treatment and there are many individuals with a GD who are not represented in this sample.
A significant number of problem gamblers who have committed crimes are in prison rather
than in treatment (Turner et al. 2009, 2013). Therefore, these results need to be cross-
123
J Gambl Stud
Table 6 Endorsement rates for illegal acts criterion in clinical and community samples and effect of
absence/presence of illegal acts criterion for diagnosis of GD
Source of data:
Investigator,
date, and
sample size
Endorsement
rate in clinical
sample
Endorsement
rate in
community
sample
Number
diagnosed
with GD with
illegal acts
criterion
Number
diagnosed
with GD
without illegal
acts criterion
Number of people no
longer diagnosed with
GD after illegal acts
criterion was deleted
(1) Stinchfield
et al. (2012);
Ontario
66/133 = .50
0/222 = .00
215
215
0
(2) Stinchfield
et al. (2012);
Minnesota
52/92 = .57
1/120 = .01
113
113
0
(3) JimenezMurcia et al.
(2012);
Spain
43/232 = .19
0/50 = .00
204
203
1
(4) JimenezMurcia et al.
(2009);
Spain
53/284 = .19
1/283 = .004
277
277
0
(5) Stinchfield
et al. (2007);
Minnesota
53/87 = .61
2/43 = .05
90
89
1
(6) Stinchfield
et al. (2007);
Minnesota
76/150 = .51
0/25 = .00
147
146
1
(7) Stinchfield
et al. (2005);
Ontario
81/121 = .67
4/269 = .01
118
116
2
(8) Stinchfield
(2003);
Minnesota
135/259 = .52
1/800 = .001
256
256
0
validated in other samples and in different settings. Second, the reference standard used in
these datasets of group membership in either gambling treatment or from the local community was devised to obtain a comparison between a group with and without PG. This
method is imperfect and is only a proxy for a reference standard, given that there is no
biological marker for the identification of a GD. The limitation is that there may be some
individuals in the gambling treatment sample who do not have a GD and there may be some
individuals in the community sample who do have a GD. Third, three of the DSM-5 criteria
have minor revisions to the wording, such as inserting the word ‘‘often’’ in the preoccupation criterion, but the content and meaning of these criteria remain unchanged. These
minor wording revisions could possibly influence whether a person endorses the criterion or
not, but it is unlikely to substantively change the results of this study. These minor wording
revisions in DSM-5 need to be included in diagnostic instruments from this point forward.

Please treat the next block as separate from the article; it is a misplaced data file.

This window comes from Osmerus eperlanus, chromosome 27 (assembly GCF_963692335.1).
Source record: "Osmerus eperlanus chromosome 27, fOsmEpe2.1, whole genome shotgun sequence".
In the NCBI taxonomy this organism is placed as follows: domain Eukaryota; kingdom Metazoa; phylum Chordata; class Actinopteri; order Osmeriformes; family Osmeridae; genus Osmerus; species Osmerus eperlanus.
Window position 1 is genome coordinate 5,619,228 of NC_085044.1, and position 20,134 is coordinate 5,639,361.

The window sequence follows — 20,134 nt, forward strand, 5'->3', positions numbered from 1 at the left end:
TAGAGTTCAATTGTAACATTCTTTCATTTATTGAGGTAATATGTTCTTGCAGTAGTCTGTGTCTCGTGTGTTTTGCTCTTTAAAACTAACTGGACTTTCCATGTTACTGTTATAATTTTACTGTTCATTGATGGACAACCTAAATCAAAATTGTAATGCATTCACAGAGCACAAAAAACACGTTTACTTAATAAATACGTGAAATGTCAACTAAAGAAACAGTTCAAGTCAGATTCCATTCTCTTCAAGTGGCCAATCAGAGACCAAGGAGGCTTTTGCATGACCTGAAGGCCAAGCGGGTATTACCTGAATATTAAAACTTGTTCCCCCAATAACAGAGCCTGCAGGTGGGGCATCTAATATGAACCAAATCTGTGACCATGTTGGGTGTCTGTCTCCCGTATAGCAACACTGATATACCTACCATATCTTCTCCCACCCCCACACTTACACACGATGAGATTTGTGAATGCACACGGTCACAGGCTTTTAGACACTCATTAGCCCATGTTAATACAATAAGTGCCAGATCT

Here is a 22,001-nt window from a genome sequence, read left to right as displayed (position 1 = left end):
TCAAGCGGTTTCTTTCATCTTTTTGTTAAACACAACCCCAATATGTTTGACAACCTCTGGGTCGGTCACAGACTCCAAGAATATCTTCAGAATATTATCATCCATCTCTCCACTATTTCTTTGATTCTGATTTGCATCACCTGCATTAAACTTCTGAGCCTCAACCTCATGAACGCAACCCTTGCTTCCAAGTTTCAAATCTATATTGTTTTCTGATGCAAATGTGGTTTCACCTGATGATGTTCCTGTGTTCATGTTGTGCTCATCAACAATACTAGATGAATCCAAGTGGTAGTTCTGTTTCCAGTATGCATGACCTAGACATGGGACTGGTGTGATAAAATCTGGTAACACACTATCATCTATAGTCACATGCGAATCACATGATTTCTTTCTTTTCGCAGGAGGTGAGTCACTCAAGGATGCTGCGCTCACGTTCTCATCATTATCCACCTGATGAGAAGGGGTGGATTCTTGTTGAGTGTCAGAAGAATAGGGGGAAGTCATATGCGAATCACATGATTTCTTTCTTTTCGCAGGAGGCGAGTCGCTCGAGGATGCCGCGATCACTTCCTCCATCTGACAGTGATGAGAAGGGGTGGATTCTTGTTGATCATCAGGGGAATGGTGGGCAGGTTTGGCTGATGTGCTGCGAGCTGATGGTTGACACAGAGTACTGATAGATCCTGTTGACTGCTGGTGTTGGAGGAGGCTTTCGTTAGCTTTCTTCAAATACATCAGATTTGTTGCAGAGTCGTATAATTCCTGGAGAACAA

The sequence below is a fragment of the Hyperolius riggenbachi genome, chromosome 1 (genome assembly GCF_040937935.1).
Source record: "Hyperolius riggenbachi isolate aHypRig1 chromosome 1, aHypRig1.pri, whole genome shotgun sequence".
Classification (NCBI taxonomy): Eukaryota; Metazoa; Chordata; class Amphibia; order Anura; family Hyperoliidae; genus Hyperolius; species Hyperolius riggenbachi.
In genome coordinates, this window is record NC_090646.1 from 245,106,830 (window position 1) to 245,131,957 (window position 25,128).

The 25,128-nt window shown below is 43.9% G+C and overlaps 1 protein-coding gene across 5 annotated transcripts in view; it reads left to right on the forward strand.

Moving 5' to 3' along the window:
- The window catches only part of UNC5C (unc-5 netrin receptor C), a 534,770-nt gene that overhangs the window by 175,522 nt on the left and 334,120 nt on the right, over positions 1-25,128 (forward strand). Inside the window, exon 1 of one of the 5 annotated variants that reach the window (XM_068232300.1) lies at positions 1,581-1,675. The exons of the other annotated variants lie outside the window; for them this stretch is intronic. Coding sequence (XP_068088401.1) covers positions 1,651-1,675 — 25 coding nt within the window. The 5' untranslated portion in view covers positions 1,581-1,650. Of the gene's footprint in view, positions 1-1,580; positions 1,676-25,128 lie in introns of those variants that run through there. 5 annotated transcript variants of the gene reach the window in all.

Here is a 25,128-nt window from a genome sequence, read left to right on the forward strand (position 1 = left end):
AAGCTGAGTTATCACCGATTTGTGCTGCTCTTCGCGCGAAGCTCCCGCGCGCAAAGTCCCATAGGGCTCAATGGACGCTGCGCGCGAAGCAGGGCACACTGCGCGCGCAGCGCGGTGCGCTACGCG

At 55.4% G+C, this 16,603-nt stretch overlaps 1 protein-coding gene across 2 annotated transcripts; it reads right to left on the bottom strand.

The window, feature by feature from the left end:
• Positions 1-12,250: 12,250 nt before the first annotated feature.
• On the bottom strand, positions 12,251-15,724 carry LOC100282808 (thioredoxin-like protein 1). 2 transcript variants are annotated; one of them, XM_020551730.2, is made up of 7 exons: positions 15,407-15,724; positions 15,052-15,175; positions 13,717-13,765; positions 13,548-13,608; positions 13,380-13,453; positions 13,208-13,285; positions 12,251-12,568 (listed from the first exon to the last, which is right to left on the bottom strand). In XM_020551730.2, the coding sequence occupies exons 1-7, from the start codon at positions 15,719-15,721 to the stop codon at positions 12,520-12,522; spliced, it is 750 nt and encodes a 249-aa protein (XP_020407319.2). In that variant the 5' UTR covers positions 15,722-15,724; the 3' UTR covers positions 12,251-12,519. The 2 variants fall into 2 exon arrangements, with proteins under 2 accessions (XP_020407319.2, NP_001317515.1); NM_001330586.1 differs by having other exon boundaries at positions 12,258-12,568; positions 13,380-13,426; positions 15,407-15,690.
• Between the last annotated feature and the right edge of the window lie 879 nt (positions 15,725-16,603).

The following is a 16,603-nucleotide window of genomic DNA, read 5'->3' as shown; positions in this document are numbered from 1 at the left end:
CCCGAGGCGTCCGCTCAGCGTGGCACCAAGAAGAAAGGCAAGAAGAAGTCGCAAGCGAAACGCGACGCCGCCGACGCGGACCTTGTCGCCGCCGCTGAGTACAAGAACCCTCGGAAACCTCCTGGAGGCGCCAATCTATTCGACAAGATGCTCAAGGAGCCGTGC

Future Research Directions
Diagnostic criteria need to be further tested and cross-validated on larger and more diverse
samples in a variety of settings (Gambino 2012). There is also the need to continue to
123
J Gambl Stud
generate additional diagnostic criteria. There may be other signs and symptoms that are
better indicators of GD and therefore should be included in future revisions of the DSM.
Also, some of the existing criteria are stronger indicators of GD than others and more
research needs to be conducted on giving these items greater importance (weight) in the
diagnostic process.
In summary, of the two revisions, the reduction of the cut score from five to four yields an
improvement in diagnostic precision, particularly because it reduces the false negative rate,
the more significant diagnostic error from a clinical standpoint. The elimination of the illegal
acts criterion did not have much impact on diagnostic precision from a statistical standpoint
due to the small number of persons who endorse this criterion and the even smaller number of
persons who endorse this criterion who have not already endorsed four or more of the other
criteria. By ensuring that illegal acts are addressed in the context of the lying to others
criterion the effect of eliminating illegal acts as a stand-alone criterion can be minimized.
Compliance with ethical standards
Ethical standard All procedures performed in studies involving human participants were in accordance
with the ethical standards of the University of Minnesota Institutional Review Board and with the 1964
Helsinki declaration and its later amendments or comparable ethical standards.
Open Access This article is distributed under the terms of the Creative Commons Attribution 4.0 International License (http://creativecommons.org/licenses/by/4.0/), which permits unrestricted use, distribution,
and reproduction in any medium, provided you give appropriate credit to the original author(s) and the
source, provide a link to the Creative Commons license, and indicate if changes were made.
Appendix: Stinchfield’s Measure of DSM-IV Diagnostic Criteria